The final two locations are a bit different than other, traditional Zellers that Canadians may remember, Hall said. They instead liquidate the Bay's leftover inventory.

Lines snaked around Zellers in Etobicoke, in Toronto's west end, as shoppers jockeyed for deep discounts ahead of its closing on Jan. 26. (Michael Wilson/CBC)

But the closing at the end of the month still means the Zellers name will be officially gone.

"I think only us employees that have worked there can actually understand that, 'cause it's hard to articulate how important it was to people," he said.

Many people are active on a Facebook group called "If you ever worked for Zellers," where store and corporate employees from around the country reminisce. News of the last two closings has spurred a flurry of memories.

The group was started in 2013 by Brenda Scott, who worked at a Zellers store in Huntsville, in Ontario's Muskoka region. She wanted a way to stay in touch with colleagues as the stores were first closing and said the group has filled that void.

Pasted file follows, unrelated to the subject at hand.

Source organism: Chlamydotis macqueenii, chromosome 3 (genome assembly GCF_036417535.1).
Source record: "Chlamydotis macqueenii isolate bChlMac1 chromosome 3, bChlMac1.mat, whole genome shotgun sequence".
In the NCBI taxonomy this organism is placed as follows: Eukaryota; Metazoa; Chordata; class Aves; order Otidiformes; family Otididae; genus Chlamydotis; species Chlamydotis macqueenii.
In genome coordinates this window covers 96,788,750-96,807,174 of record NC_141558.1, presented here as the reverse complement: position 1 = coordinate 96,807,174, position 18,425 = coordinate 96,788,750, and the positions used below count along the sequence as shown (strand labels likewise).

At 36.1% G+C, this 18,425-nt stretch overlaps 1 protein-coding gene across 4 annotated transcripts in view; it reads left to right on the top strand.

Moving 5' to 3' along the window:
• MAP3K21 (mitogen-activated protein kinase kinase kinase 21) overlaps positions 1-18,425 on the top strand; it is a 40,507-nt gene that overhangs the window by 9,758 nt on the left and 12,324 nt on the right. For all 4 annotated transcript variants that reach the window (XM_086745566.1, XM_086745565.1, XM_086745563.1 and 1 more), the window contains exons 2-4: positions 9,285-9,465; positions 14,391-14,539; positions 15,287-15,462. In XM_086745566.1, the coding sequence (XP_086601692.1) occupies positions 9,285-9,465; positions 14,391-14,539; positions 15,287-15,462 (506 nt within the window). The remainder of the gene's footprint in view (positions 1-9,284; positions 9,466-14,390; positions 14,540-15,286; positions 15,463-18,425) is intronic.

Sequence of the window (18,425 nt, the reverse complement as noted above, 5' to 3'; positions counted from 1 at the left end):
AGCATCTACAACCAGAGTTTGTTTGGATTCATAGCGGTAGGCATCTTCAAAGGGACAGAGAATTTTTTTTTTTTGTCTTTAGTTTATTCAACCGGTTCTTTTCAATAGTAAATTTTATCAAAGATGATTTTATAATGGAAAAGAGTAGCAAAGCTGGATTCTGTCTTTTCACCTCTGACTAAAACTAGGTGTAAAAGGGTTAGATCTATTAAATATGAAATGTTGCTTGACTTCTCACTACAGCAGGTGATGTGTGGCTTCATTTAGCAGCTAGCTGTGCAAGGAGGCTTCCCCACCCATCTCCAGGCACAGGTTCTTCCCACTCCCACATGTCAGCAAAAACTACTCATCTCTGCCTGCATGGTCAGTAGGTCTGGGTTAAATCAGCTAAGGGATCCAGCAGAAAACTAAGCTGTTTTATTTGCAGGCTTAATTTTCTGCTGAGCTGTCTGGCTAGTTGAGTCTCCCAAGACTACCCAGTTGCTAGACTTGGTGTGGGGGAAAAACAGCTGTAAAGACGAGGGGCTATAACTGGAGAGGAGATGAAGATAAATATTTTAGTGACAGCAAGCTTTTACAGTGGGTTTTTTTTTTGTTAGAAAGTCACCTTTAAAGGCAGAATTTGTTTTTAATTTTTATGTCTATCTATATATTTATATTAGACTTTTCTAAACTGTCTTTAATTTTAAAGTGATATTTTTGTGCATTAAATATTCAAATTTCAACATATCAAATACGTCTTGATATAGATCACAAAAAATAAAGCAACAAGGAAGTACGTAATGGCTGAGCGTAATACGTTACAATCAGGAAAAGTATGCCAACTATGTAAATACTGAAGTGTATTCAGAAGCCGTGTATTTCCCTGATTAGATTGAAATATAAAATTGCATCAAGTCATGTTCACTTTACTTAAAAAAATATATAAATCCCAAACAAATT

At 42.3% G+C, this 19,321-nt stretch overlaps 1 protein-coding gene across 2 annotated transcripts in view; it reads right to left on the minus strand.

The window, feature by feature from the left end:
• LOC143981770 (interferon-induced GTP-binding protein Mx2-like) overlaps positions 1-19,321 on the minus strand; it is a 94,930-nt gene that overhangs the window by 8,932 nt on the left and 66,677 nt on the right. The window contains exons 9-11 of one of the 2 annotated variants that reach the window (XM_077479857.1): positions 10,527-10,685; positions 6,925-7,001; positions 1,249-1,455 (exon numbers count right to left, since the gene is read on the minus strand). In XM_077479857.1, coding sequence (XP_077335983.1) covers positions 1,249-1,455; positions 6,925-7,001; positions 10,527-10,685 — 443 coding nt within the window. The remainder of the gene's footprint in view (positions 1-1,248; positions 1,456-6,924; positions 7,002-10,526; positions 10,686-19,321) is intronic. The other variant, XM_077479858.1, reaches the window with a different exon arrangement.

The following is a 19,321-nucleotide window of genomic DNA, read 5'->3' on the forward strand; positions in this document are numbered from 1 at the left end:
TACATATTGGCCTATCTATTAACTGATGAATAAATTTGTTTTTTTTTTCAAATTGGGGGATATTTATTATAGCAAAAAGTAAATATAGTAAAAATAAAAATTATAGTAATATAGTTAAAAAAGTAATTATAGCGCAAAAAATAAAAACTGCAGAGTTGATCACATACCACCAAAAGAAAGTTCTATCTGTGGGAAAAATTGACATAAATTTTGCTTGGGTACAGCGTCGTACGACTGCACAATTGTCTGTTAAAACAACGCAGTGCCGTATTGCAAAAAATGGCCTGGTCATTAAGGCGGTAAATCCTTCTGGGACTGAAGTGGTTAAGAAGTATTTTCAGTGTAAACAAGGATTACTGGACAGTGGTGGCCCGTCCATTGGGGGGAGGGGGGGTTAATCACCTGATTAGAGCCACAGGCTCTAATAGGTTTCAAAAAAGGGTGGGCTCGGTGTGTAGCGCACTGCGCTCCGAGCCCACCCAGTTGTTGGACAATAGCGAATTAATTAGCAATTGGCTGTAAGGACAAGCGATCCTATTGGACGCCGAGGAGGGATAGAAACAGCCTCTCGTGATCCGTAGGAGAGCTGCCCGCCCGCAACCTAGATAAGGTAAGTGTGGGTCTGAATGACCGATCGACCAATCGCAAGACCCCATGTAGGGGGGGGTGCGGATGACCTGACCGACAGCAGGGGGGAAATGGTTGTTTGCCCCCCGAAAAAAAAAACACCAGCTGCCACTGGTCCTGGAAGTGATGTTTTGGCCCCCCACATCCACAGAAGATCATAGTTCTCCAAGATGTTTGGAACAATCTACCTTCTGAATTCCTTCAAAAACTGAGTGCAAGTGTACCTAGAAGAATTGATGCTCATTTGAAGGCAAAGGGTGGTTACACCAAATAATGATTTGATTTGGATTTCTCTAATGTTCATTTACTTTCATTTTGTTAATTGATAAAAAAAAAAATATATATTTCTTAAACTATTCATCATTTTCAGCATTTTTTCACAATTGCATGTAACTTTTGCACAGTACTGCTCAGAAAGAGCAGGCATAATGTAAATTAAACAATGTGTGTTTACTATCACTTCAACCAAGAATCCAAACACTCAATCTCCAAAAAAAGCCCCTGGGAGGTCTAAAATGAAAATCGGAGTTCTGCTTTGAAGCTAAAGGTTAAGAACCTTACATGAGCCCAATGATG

More than 4,500 employees have joined her group since.

Brenda Scott started a Facebook group for former Zellers employees as a way to stay connected. In addition to sharing memories, it functions as a place to share employee pension and severance information, as well as to post death notices. (Haydn Watters/CBC)

"You work for a Zellers, it's like working for family," she said.

Scott, who now lives in Barrie, Ont., travelled down to the Etobicoke location earlier this month, wanting to say goodbye to the chain. She watched as crowds lined up in front of the store, waiting to get in before it had even opened.

She said it made her feel upset — and longing for a Canadian company to shop at.

"I'm pretty sure Walter [P. Zeller] is looking down, watching everybody, and saying, 'This isn't necessary,'" she said. 

"It's the end of an era. It really is. Being the end of an era makes a lot of people who worked there sad."

Hall kept five copies of the final Zellers flyer, seen at the bottom of this stack. He notes the 60 per cent off sales on sweaters and flannel. 'You don’t get that on Amazon.' (Haydn Watters/CBC)


Haydn Watters is a roving reporter in Ontario, mostly serving the province's local CBC Radio shows. He has worked for the CBC in Halifax, Yellowknife, Ottawa and Toronto, with stints at the politics bureau and entertainment unit. He ran an experimental one-person pop-up bureau for the CBC in Barrie, Ont. You can get in touch at